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Saturday, 10 June, 2000, 08:32 GMT 09:32 UK
Privacy fear for William
Sandy Henney
Sandy Henney was respected press secretary
The row over photographs taken to mark Prince William's 18th birthday has raised questions about his future treatment by the Press.

The controversy prompted the resignation of Sandy Henney, the Prince of Wales's press secretary for the past seven years, and has led to accusations that the palace had been naive.

The photos of William were taken at Eton
The dispute has also raised questions about future relations between St James' Palace and the press.

It has prompted Press Complaints Commission (PCC) chairman Lord Wakeham to postpone a speech on Prince William's privacy.

He was due to speak next week as William turns 18 - his birthday is on 21 June.

Media frenzy

The PCC chief is expected to appeal to editors to allow the teenager to continue to enjoy a private life free from media harassment, but there are fears the Prince's coming of age will usher in a media feeding-frenzy.

The worries follow a very public dispute with the Daily Telegraph whose royal photographer Ian Jones had been given special access to Prince William to mark his 18th birthday.

I shall gladly assign the copyright as the Prince of Wales may direct

Ian Jones
It later emerged that the issue of copyright had not been formally settled before the pictures were taken, while other newspapers were angered at what they regarded as an unfair advantage given to a rival.

Mr Jones agreed late on Friday to transfer the copyright of the photographs according to the directions of the Prince of Wales. It is thought he could have made more than 1m from syndication rights to the pictures.

In a statement he said: "I was offered the opportunity to take exclusive pictures of Prince William at Eton which I was honoured to accept.

"The law conferred the copyright on me and no suggestion has been made until today that I should donate it to the Crown.

Ian Jones
Ian Jones agreed to Palace request
"Now that the suggestion has been made, I shall gladly assign the copyright as the Prince of Wales may direct."

'Acted in good faith'

Prince Charles, who has always been anxious to avoid the suggestion that anyone might profit from selling photographs of his two sons, had earlier appealed to Mr Jones to donate the proceeds to charity.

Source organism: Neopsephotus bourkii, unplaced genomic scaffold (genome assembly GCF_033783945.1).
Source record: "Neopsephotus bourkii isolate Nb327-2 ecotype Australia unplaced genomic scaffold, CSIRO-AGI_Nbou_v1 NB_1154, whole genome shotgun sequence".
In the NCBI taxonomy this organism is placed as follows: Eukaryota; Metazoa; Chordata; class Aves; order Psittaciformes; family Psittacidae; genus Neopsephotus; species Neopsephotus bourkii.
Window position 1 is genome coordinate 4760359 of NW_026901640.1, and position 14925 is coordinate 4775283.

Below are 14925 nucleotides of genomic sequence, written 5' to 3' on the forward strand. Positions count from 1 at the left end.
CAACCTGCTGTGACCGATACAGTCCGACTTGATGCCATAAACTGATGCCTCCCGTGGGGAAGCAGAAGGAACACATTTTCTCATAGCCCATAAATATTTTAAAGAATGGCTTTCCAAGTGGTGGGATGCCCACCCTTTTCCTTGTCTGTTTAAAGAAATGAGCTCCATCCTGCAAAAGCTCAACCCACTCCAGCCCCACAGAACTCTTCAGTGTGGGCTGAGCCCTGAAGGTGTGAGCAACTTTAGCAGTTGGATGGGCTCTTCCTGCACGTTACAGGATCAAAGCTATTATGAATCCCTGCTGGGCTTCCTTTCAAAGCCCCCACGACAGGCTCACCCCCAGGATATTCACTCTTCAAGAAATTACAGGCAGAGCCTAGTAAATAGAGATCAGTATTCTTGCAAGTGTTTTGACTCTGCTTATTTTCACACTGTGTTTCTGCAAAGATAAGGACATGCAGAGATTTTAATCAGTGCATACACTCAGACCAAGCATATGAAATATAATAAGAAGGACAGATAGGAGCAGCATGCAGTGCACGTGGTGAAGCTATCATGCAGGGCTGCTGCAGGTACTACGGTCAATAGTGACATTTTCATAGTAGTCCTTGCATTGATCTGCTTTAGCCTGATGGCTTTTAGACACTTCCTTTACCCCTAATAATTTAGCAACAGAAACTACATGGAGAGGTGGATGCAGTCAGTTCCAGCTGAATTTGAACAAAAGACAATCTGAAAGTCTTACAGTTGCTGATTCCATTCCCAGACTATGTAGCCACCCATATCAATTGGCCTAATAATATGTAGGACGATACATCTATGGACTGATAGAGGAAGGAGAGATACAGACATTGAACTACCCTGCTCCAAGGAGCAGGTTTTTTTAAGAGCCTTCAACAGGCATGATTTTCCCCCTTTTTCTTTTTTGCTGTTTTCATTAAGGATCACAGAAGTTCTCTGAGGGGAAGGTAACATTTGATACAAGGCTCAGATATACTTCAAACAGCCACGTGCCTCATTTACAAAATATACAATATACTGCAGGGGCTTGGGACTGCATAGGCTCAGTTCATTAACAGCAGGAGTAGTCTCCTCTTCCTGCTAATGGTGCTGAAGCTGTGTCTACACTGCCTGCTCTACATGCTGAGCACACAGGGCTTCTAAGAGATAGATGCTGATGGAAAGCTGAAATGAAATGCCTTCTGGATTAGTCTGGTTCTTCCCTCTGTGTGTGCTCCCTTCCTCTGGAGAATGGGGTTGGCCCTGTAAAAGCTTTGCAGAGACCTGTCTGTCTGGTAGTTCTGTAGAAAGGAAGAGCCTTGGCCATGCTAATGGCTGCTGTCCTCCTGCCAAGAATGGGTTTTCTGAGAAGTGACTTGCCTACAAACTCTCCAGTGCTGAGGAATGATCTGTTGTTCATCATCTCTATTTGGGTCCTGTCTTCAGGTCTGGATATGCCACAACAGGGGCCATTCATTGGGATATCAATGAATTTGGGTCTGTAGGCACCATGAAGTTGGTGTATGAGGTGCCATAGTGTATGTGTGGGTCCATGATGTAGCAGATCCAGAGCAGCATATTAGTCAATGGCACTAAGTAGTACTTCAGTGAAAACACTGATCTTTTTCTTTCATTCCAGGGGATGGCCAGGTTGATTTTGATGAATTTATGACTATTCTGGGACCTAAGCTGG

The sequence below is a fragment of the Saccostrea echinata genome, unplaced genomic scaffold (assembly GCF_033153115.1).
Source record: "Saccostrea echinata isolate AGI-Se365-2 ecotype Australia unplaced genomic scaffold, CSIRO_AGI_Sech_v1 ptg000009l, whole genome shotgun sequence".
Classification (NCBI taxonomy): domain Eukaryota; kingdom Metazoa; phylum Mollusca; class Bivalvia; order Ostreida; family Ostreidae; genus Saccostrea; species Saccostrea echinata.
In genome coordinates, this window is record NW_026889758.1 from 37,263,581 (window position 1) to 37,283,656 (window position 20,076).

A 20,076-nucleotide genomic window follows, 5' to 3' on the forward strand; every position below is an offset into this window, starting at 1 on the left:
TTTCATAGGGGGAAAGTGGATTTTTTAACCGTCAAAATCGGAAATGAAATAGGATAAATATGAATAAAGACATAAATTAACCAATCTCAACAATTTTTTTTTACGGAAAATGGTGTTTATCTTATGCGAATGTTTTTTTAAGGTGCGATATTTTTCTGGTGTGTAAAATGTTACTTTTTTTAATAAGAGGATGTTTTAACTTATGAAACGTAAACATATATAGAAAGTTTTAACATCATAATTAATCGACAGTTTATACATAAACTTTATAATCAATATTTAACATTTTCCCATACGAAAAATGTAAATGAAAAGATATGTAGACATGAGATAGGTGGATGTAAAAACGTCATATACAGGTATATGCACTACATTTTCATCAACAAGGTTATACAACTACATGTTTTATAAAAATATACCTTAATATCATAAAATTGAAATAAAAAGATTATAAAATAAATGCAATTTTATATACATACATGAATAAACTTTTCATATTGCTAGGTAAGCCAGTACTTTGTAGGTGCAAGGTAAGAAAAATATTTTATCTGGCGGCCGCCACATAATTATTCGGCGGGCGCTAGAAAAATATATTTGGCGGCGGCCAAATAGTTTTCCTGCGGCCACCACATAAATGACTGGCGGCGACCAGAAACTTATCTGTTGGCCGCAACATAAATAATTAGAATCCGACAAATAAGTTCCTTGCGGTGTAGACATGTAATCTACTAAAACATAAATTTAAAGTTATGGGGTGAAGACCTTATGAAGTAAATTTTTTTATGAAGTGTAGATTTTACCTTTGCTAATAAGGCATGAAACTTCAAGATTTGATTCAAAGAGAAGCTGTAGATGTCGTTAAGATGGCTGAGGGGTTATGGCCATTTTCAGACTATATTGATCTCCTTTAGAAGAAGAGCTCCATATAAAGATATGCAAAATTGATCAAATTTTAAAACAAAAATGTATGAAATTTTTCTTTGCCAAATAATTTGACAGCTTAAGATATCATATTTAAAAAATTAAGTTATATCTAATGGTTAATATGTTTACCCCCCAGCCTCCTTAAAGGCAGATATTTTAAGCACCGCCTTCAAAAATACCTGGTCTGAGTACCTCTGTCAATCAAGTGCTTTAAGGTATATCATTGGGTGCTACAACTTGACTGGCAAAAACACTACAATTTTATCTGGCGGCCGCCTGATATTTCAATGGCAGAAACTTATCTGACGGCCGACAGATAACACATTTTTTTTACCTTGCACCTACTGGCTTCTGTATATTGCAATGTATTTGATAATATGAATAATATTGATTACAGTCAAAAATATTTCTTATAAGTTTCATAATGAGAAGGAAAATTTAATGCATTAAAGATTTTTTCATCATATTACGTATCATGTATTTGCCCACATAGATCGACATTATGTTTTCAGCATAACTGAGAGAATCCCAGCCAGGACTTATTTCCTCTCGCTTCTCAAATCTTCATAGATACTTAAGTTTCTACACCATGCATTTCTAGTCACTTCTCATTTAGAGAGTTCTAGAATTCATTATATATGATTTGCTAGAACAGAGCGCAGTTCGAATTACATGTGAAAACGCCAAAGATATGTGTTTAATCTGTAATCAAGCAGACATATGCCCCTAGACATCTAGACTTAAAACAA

Telegraph editor Charles Moore accused the palace of acting "unprofessionally" over the affair whereas Mr Jones had acted entirely "in good faith".

Media analyst Roy Greenslade said: "The idea that you could in the face of fantastic competition from the rest of the press think that you could get away with what was a 'nudge and wink deal' was naive and maybe even a little duplicitous."

Ms Henney, who had been in the job for seven years, tendered her resignation. It was accepted by Prince Charles "with deep regret". She had worked with the Press Complaints Commission (PCC) and with the approval of newspaper editors to safeguard the Princes' privacy as schoolboys.

Charles moore
Charles Moore was appalled at the photographer's treatment
Mr Moore said: "While I am personally sorry that Sandy Henney has resigned, we see this as an acceptance by the Prince of Wales's office that they did behave unprofessionally towards the Telegraph.

"Our concern throughout has been that agreements made with our Royal photographer Ian Jones should be honoured and we were dismayed that this did not happen."

It is understood Mr Jones was chosen by Ms Henney to take the pictures because he was considered most likely to get on well with the teenage Prince.

Ms Henney, who is married to the former head of Scotland Yard's Royalty Protection branch, has worked in press relations for more than 20 years.

She had a straight-forward, no-nonsense approach and achieved a close working relationship with the Prince of Wales and his two sons.

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09 Jun 00 | UK
Protecting the princes
10 Jun 00 | Northern Ireland
Speculation over Royal visit
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